Prof. praises student effort
To the Editors:
I write to express my admiration for Oberlin students. I had plenty of opportunity to observe many of them throughout Election Day. I spent the day at First Church, the location of Precinct 3A, where many students vote. I was there from the time the poll opened at 6:30 a.m. to the casting of the last ballot at 10 p.m., serving as a poll challenger for the Democratic party. My assignment was to make sure the Republican challenger didn’t delay the voting process or unduly prevent people from voting. He did neither, but the situation itself was discouraging. There were often over 300 people on line and some of them had to wait five hours and more to vote.
Most of these were Oberlin students and they deserve the highest commendation. They were determined to exercise their right to vote. Although they may have come as individuals, they became an improvised community as they waited. They played music, they talked; they played cards. They got to know people they hadn’t known before. They shared information. People went out and bought food to share (co-ops, several College offices, townspeople, Congressman Sherrod Brown, some establishments in town and others also provided food; a group of kids too young to vote showed up with their Halloween candy to share with those on line). Sometimes I’d asked if an older person, or someone who had to get to work, or someone who was ill, could get to the front of the line. Uniformly, everyone at the front — almost always students — said, “Absolutely.” One student I know who normally has a hard time getting out of bed at 10 a.m. was at the poll just after it opened at 6:30; she wasn’t the only one.
As saddened as I am at the election outcome, I take heart from the commitment, savvy and generosity of Oberlin students.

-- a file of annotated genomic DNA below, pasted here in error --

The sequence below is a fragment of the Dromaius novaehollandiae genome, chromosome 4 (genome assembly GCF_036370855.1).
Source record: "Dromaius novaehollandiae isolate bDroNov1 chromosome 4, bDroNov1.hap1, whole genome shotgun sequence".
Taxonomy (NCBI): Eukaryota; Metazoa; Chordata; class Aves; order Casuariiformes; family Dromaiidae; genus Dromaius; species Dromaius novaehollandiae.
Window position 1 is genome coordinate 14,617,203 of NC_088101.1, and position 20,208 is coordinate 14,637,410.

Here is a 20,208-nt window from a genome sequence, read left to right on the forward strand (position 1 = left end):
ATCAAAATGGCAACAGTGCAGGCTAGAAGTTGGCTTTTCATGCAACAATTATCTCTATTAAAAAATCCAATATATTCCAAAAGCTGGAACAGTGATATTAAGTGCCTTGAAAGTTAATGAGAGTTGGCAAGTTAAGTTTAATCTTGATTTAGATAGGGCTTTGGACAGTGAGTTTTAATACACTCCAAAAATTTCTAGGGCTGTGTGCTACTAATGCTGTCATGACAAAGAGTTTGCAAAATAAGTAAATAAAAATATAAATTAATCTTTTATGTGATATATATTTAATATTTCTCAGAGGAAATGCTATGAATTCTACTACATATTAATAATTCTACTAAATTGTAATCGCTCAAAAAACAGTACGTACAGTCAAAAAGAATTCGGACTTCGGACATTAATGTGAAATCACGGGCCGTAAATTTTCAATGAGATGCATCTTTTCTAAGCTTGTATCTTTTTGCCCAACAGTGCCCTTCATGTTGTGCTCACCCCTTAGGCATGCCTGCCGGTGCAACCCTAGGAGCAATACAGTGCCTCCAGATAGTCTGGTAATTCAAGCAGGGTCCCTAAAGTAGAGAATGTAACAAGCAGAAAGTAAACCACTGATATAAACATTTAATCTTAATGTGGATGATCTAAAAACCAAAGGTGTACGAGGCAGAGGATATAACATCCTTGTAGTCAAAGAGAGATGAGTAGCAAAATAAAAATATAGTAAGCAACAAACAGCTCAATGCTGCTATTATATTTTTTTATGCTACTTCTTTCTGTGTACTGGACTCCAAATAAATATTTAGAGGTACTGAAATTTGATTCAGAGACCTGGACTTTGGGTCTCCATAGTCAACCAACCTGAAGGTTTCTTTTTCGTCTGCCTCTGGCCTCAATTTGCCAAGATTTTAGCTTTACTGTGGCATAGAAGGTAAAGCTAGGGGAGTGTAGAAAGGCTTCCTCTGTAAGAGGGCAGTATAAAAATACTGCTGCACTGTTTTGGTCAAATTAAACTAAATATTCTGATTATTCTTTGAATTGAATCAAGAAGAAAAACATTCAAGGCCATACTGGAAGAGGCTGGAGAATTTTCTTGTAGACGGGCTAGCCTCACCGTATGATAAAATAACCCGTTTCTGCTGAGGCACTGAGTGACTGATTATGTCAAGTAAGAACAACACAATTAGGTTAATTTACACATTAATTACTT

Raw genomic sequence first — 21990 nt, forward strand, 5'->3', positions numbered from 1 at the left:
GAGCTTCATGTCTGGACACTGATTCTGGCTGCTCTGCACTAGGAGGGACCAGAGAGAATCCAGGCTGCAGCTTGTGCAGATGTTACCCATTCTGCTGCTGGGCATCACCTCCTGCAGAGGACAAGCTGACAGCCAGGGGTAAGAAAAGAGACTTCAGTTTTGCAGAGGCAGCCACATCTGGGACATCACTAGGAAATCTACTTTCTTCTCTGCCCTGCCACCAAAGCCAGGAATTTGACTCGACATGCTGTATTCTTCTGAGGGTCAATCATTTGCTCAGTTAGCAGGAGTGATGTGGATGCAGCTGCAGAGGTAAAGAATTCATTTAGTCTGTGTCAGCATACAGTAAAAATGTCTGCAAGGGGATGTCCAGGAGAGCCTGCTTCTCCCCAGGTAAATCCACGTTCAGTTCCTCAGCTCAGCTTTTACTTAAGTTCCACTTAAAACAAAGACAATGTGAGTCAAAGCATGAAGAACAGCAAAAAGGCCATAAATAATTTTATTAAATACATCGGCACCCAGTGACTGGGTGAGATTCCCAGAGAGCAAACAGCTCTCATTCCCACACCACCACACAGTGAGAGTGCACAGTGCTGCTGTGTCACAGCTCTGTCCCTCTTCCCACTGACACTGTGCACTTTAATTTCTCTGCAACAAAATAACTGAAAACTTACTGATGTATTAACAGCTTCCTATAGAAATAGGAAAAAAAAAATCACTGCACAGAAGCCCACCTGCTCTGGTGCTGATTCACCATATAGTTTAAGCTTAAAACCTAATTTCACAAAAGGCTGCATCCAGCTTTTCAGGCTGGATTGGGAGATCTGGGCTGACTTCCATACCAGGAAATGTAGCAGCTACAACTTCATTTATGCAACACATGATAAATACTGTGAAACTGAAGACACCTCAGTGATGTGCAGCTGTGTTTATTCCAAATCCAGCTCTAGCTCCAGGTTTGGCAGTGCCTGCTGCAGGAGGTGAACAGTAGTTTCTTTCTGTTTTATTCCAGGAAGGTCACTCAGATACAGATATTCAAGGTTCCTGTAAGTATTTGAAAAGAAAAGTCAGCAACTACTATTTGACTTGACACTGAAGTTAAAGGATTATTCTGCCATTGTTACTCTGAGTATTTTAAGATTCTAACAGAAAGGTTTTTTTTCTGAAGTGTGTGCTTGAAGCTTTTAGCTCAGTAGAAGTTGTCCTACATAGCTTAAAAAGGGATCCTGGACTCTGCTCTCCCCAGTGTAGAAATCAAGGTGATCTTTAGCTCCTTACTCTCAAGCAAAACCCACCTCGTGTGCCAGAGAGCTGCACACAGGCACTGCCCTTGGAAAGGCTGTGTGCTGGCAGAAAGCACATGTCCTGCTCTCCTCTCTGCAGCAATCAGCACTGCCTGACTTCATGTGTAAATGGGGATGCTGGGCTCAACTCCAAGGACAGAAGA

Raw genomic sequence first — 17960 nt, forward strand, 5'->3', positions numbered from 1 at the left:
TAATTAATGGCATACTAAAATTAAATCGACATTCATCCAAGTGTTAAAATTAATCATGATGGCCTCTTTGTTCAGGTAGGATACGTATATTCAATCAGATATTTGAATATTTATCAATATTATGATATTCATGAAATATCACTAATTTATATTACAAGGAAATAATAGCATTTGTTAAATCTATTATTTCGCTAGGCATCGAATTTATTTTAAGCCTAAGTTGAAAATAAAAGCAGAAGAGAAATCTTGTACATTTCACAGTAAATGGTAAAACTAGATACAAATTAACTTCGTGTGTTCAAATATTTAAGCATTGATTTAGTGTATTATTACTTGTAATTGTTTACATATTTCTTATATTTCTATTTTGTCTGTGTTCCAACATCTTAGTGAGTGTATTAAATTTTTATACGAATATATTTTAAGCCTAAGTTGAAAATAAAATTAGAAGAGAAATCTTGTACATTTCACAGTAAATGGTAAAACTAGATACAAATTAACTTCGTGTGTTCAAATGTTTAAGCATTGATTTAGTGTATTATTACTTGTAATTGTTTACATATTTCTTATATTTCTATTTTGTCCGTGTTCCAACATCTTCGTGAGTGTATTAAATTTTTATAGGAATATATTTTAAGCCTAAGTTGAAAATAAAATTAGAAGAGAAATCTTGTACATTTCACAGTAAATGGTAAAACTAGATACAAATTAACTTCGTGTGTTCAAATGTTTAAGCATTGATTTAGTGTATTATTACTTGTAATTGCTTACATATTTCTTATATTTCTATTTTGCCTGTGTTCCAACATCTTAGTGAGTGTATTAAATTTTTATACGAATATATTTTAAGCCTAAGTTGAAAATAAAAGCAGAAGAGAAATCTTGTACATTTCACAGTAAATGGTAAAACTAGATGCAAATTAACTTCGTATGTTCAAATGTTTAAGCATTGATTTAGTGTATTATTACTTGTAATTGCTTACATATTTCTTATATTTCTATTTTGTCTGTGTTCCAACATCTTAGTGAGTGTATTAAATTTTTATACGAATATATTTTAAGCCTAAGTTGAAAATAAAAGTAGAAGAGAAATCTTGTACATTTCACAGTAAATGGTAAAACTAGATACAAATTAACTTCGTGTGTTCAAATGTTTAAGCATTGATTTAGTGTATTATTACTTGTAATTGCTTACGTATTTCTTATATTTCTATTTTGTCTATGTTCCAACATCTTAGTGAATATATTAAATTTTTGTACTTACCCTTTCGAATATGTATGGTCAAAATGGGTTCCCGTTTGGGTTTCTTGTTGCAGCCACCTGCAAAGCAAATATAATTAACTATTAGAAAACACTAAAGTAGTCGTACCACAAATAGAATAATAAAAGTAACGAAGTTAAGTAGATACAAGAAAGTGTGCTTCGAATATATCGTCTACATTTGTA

–Sandra A. Zagarell Longman, Professor of English
Activism cannot die out now, the fight continues
To the Editor:
Talk of flight is thick in the air over this town.
Now is not the time for exodus.
Now it is time for all who can afford it, those who do not stand to have their own most dear rights, their identity, their collective being assaulted; those who can pass under the radar of suspicion in this, our nation, yesterday confirmed into the fold of conservative morality to stay. To take with them throughout this country their beliefs, their convictions, the gift that is their education, their consciousness, their rationality, their compassion for humanity. Go. Get moving.
Now is not the time for fashionable talk, for shallow rejoinder.
Now is the time to stay and fight for those of us who stand to be disenfranchised, for those who have been misled, duped and may not yet know it; to fight for those who did not yesterday, do not today and will not for four years hence feel represented. For ourselves. Root yourselves in America. Bring it forward. Meet the other side at the table, rejoice in the sharing of ideas, in the discussion, in understanding. In so doing, breach what we ourselves do not understand.
And then crack open.
Spread like pollen.
It is time to give even more, not to take away.
–Suzy Newbury, College senior
Students inspire Oberlin City Council Chair
To the Editor:
Much has been made by the pundits about how moral issues swayed the outcome of Tuesday’s election. Nowhere could this be truer than in Oberlin, Ohio.
Near closing time, I saw hundreds on line at our library and First Church. Here were people with a deep sense of duty to our country. Here were people acting on their convictions despite the inconvenience. Here were the selfless acts — hot drinks, food, music, lent umbrellas — of a committed citizenry. In the collective decision to celebrate rather than complain, here was evidenced faith in each other and reverence for our democracy.
God, I love our town. You have restored my faith.
–Daniel Gardner, Chairman of Council City of Oberlin